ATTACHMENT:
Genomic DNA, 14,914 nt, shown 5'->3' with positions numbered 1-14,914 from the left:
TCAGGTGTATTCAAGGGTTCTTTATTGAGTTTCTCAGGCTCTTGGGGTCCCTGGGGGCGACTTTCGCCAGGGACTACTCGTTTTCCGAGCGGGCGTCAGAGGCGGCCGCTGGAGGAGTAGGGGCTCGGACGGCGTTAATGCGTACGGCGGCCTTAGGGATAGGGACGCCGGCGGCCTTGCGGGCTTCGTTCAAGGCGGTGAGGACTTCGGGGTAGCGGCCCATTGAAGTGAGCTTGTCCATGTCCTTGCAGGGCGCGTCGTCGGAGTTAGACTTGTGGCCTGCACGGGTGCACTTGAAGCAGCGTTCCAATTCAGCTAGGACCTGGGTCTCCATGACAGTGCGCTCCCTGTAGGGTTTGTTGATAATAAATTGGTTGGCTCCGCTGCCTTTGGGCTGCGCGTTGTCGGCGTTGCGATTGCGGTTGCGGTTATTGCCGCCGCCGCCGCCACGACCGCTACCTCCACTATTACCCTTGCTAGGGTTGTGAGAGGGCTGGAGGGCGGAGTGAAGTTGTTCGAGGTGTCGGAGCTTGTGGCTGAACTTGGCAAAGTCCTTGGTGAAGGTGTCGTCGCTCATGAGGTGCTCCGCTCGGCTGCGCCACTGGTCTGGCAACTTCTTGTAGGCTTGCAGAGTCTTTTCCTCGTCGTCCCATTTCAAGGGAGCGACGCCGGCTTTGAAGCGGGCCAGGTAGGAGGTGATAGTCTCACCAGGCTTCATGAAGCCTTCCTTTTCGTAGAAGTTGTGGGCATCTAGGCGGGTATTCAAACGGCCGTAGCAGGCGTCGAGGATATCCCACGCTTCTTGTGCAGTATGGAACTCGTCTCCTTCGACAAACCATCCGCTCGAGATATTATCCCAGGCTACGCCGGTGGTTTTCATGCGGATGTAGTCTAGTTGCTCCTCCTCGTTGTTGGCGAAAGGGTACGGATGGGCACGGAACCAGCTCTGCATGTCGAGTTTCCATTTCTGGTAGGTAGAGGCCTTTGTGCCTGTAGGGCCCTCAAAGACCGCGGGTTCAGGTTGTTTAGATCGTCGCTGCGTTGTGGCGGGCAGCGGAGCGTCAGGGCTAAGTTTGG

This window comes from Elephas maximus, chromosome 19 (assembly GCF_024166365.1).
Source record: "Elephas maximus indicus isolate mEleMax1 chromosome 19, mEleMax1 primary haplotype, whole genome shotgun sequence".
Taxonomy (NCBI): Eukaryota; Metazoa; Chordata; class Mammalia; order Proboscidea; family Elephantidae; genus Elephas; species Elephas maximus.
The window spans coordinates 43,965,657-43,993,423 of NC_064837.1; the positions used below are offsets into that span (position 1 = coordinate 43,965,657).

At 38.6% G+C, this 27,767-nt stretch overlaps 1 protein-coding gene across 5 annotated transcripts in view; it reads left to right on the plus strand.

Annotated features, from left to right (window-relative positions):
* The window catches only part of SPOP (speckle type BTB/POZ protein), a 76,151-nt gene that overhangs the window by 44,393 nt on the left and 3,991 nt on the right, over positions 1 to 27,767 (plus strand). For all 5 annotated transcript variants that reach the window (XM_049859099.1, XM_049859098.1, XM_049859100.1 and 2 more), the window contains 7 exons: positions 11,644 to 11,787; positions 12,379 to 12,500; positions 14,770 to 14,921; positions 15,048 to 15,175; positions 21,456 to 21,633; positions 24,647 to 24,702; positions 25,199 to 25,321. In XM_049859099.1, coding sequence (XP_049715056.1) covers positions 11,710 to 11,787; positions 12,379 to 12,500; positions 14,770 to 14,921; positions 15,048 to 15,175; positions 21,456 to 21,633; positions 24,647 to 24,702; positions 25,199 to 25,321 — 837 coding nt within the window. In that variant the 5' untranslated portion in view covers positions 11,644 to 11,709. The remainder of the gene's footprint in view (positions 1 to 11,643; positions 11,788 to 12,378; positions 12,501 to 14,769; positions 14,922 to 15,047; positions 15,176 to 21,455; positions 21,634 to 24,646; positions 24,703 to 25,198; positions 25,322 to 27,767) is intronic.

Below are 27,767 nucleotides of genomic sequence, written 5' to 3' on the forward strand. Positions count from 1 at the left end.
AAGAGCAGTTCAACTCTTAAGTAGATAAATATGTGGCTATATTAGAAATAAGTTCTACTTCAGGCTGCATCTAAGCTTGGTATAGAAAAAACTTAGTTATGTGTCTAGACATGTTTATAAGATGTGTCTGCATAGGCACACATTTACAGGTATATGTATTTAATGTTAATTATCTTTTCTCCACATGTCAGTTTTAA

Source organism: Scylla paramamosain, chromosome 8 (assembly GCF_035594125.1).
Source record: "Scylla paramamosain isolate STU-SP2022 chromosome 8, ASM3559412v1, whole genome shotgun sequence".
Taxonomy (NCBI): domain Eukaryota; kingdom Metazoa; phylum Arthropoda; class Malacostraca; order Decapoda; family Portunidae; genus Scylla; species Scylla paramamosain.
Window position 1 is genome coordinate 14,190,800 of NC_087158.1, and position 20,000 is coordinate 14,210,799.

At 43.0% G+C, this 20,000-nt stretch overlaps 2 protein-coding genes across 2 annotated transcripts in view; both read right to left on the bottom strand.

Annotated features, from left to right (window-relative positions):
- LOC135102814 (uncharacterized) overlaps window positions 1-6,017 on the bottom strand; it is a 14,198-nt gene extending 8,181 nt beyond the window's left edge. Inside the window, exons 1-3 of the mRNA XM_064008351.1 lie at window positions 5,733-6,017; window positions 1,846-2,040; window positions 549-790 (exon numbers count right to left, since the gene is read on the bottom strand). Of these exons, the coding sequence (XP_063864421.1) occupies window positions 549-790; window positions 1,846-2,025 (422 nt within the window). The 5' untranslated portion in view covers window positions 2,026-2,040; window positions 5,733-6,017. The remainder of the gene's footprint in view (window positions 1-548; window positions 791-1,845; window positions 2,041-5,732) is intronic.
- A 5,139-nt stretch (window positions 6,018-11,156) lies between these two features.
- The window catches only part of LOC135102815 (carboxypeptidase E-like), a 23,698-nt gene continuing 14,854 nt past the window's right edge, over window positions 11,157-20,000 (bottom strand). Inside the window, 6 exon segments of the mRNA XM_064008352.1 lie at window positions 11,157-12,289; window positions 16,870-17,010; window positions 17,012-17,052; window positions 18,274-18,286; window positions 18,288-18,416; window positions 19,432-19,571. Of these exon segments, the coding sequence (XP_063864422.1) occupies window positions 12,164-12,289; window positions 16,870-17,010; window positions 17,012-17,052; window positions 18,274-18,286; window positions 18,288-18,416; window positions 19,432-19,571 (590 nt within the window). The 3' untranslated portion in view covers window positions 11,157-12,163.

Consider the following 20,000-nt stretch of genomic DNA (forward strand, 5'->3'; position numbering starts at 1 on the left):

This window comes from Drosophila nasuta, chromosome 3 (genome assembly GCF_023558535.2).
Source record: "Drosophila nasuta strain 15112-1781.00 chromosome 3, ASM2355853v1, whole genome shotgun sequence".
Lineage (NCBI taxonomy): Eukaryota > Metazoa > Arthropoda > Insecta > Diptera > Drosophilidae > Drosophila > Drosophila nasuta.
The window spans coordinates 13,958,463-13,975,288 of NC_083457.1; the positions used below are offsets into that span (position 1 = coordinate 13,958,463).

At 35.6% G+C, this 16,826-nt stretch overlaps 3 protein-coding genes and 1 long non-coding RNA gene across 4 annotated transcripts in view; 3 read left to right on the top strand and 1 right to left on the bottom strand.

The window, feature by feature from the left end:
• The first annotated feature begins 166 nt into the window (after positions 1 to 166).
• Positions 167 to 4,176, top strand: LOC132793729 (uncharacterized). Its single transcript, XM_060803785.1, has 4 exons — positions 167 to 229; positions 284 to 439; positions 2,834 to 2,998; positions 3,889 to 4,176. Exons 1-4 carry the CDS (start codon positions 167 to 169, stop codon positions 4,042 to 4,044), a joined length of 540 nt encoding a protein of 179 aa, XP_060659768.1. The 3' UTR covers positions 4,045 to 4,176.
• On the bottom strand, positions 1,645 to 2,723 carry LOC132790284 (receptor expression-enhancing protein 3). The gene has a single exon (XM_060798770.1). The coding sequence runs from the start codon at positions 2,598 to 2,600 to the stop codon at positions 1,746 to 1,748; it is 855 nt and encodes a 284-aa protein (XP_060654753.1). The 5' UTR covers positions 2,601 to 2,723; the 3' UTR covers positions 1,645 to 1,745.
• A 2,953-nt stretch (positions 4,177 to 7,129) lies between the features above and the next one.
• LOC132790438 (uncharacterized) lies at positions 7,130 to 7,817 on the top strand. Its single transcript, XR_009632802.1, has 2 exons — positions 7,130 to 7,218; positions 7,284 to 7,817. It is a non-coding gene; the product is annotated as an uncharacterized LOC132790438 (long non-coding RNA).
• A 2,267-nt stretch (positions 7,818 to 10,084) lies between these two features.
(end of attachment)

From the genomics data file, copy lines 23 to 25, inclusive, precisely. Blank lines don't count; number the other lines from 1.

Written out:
Source record: "Drosophila nasuta strain 15112-1781.00 chromosome 3, ASM2355853v1, whole genome shotgun sequence".
Lineage (NCBI taxonomy): Eukaryota > Metazoa > Arthropoda > Insecta > Diptera > Drosophilidae > Drosophila > Drosophila nasuta.
The window spans coordinates 13,958,463-13,975,288 of NC_083457.1; the positions used below are offsets into that span (position 1 = coordinate 13,958,463).